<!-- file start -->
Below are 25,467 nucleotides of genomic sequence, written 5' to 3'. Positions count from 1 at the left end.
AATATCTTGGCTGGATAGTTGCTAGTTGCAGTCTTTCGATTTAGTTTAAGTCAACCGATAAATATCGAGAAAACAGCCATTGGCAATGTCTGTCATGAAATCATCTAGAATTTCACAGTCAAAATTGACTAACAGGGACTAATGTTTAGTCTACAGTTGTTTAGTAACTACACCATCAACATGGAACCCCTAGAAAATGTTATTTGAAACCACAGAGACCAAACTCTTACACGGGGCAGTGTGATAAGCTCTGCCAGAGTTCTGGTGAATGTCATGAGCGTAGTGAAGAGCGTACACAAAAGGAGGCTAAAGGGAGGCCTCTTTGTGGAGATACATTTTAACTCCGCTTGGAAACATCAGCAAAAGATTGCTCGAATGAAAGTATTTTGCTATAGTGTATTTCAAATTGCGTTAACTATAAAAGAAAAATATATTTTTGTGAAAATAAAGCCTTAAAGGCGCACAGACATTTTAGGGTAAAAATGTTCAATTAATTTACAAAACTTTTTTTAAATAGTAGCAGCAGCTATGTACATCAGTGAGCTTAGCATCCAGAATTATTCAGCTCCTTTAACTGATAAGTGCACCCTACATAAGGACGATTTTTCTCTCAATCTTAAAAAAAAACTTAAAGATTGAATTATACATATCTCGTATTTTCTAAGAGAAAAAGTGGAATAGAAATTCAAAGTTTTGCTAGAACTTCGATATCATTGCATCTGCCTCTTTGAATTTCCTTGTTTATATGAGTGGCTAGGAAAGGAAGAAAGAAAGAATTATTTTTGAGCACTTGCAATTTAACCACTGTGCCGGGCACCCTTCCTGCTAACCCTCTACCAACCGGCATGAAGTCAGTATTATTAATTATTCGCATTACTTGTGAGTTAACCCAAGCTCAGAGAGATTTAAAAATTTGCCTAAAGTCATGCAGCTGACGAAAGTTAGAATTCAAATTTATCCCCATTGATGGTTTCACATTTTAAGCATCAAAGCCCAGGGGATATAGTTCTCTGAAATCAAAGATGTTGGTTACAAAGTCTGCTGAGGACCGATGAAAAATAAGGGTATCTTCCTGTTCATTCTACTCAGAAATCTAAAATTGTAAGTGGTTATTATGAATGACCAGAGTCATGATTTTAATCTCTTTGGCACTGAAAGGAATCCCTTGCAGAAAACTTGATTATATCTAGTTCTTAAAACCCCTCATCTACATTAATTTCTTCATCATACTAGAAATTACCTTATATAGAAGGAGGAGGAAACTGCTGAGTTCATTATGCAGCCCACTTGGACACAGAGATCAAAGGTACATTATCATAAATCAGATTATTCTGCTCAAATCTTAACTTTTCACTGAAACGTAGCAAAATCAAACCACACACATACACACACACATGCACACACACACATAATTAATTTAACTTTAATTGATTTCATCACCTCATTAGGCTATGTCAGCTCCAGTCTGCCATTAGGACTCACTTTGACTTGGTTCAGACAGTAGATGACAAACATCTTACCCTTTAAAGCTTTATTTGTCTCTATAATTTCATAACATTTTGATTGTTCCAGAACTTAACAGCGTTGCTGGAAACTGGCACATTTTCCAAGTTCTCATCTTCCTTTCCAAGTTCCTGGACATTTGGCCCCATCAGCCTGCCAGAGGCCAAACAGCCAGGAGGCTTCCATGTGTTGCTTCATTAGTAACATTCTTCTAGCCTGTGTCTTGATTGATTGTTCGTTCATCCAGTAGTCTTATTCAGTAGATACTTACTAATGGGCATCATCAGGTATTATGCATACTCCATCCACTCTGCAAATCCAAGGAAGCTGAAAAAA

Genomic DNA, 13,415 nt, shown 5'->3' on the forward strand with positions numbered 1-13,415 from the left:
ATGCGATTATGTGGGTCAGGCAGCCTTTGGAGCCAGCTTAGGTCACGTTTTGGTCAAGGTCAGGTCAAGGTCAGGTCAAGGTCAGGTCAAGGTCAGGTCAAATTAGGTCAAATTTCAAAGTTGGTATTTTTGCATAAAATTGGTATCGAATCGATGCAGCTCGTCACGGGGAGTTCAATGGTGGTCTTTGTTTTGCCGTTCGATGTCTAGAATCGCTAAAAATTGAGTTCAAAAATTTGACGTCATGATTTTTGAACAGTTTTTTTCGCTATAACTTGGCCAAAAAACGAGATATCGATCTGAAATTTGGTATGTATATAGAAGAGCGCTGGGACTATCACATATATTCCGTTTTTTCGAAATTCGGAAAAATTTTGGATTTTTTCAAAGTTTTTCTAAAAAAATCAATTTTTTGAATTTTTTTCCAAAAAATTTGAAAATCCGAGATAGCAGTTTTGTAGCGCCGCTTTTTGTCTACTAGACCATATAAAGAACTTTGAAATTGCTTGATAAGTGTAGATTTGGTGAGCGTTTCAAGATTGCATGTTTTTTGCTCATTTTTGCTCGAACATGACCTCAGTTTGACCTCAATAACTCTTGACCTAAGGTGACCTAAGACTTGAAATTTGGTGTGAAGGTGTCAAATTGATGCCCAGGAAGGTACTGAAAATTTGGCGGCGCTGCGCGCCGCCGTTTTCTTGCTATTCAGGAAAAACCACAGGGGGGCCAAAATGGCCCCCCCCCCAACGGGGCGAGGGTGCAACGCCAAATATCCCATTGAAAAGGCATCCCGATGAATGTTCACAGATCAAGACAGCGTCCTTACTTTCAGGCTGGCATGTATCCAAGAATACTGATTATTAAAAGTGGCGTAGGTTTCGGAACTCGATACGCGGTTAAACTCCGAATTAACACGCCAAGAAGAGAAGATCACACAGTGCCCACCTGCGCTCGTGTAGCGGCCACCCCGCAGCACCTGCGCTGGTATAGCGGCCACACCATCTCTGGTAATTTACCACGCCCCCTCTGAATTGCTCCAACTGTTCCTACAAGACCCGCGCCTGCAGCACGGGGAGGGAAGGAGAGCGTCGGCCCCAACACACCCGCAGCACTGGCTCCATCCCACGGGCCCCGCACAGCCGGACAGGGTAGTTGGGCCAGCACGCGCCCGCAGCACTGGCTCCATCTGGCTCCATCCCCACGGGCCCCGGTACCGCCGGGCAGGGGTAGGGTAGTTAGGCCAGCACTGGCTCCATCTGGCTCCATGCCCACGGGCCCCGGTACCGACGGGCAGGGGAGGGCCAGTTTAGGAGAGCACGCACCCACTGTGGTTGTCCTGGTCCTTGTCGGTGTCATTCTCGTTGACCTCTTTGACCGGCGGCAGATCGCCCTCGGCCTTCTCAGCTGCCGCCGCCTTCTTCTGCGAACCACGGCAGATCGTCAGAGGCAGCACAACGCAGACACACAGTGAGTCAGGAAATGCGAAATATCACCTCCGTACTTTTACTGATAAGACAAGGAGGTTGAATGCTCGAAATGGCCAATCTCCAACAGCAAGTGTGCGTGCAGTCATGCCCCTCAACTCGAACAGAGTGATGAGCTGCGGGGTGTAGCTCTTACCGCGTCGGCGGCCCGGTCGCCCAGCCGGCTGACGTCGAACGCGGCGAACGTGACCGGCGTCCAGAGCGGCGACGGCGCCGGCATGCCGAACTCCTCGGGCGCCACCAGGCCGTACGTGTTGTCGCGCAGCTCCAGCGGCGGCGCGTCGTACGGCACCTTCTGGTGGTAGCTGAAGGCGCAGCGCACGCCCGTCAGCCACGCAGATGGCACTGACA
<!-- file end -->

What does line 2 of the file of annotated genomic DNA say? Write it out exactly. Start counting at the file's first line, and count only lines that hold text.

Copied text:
AATATCTTGGCTGGATAGTTGCTAGTTGCAGTCTTTCGATTTAGTTTAAGTCAACCGATAAATATCGAGAAAACAGCCATTGGCAATGTCTGTCATGAAATCATCTAGAATTTCACAGTCAAAATTGACTAACAGGGACTAATGTTTAGTCTACAGTTGTTTAGTAACTACACCATCAACATGGAACCCCTAGAAAATGTTATTTGAAACCACAGAGACCAAACTCTTACACGGGGCAGTGTGATAAGCTCTGCCAGAGTTCTGGTGAATGTCATGAGCGTAGTGAAGAGCGTACACAAAAGGAGGCTAAAGGGAGGCCTCTTTGTGGAGATACATTTTAACTCCGCTTGGAAACATCAGCAAAAGATTGCTCGAATGAAAGTATTTTGCTATAGTGTATTTCAAATTGCGTTAACTATAAAAGAAAAATATATTTTTGTGAAAATAAAGCCTTAAAGGCGCACAGACATTTTAGGGTAAAAATGTTCAATTAATTTACAAAACTTTTTTTAAATAGTAGCAGCAGCTATGTACATCAGTGAGCTTAGCATCCAGAATTATTCAGCTCCTTTAACTGATAAGTGCACCCTACATAAGGACGATTTTTCTCTCAATCTTAAAAAAAAACTTAAAGATTGAATTATACATATCTCGTATTTTCTAAGAGAAAAAGTGGAATAGAAATTCAAAGTTTTGCTAGAACTTCGATATCATTGCATCTGCCTCTTTGAATTTCCTTGTTTATATGAGTGGCTAGGAAAGGAAGAAAGAAAGAATTATTTTTGAGCACTTGCAATTTAACCACTGTGCCGGGCACCCTTCCTGCTAACCCTCTACCAACCGGCATGAAGTCAGTATTATTAATTATTCGCATTACTTGTGAGTTAACCCAAGCTCAGAGAGATTTAAAAATTTGCCTAAAGTCATGCAGCTGACGAAAGTTAGAATTCAAATTTATCCCCATTGATGGTTTCACATTTTAAGCATCAAAGCCCAGGGGATATAGTTCTCTGAAATCAAAGATGTTGGTTACAAAGTCTGCTGAGGACCGATGAAAAATAAGGGTATCTTCCTGTTCATTCTACTCAGAAATCTAAAATTGTAAGTGGTTATTATGAATGACCAGAGTCATGATTTTAATCTCTTTGGCACTGAAAGGAATCCCTTGCAGAAAACTTGATTATATCTAGTTCTTAAAACCCCTCATCTACATTAATTTCTTCATCATACTAGAAATTACCTTATATAGAAGGAGGAGGAAACTGCTGAGTTCATTATGCAGCCCACTTGGACACAGAGATCAAAGGTACATTATCATAAATCAGATTATTCTGCTCAAATCTTAACTTTTCACTGAAACGTAGCAAAATCAAACCACACACATACACACACACATGCACACACACACATAATTAATTTAACTTTAATTGATTTCATCACCTCATTAGGCTATGTCAGCTCCAGTCTGCCATTAGGACTCACTTTGACTTGGTTCAGACAGTAGATGACAAACATCTTACCCTTTAAAGCTTTATTTGTCTCTATAATTTCATAACATTTTGATTGTTCCAGAACTTAACAGCGTTGCTGGAAACTGGCACATTTTCCAAGTTCTCATCTTCCTTTCCAAGTTCCTGGACATTTGGCCCCATCAGCCTGCCAGAGGCCAAACAGCCAGGAGGCTTCCATGTGTTGCTTCATTAGTAACATTCTTCTAGCCTGTGTCTTGATTGATTGTTCGTTCATCCAGTAGTCTTATTCAGTAGATACTTACTAATGGGCATCATCAGGTATTATGCATACTCCATCCACTCTGCAAATCCAAGGAAGCTGAAAAAA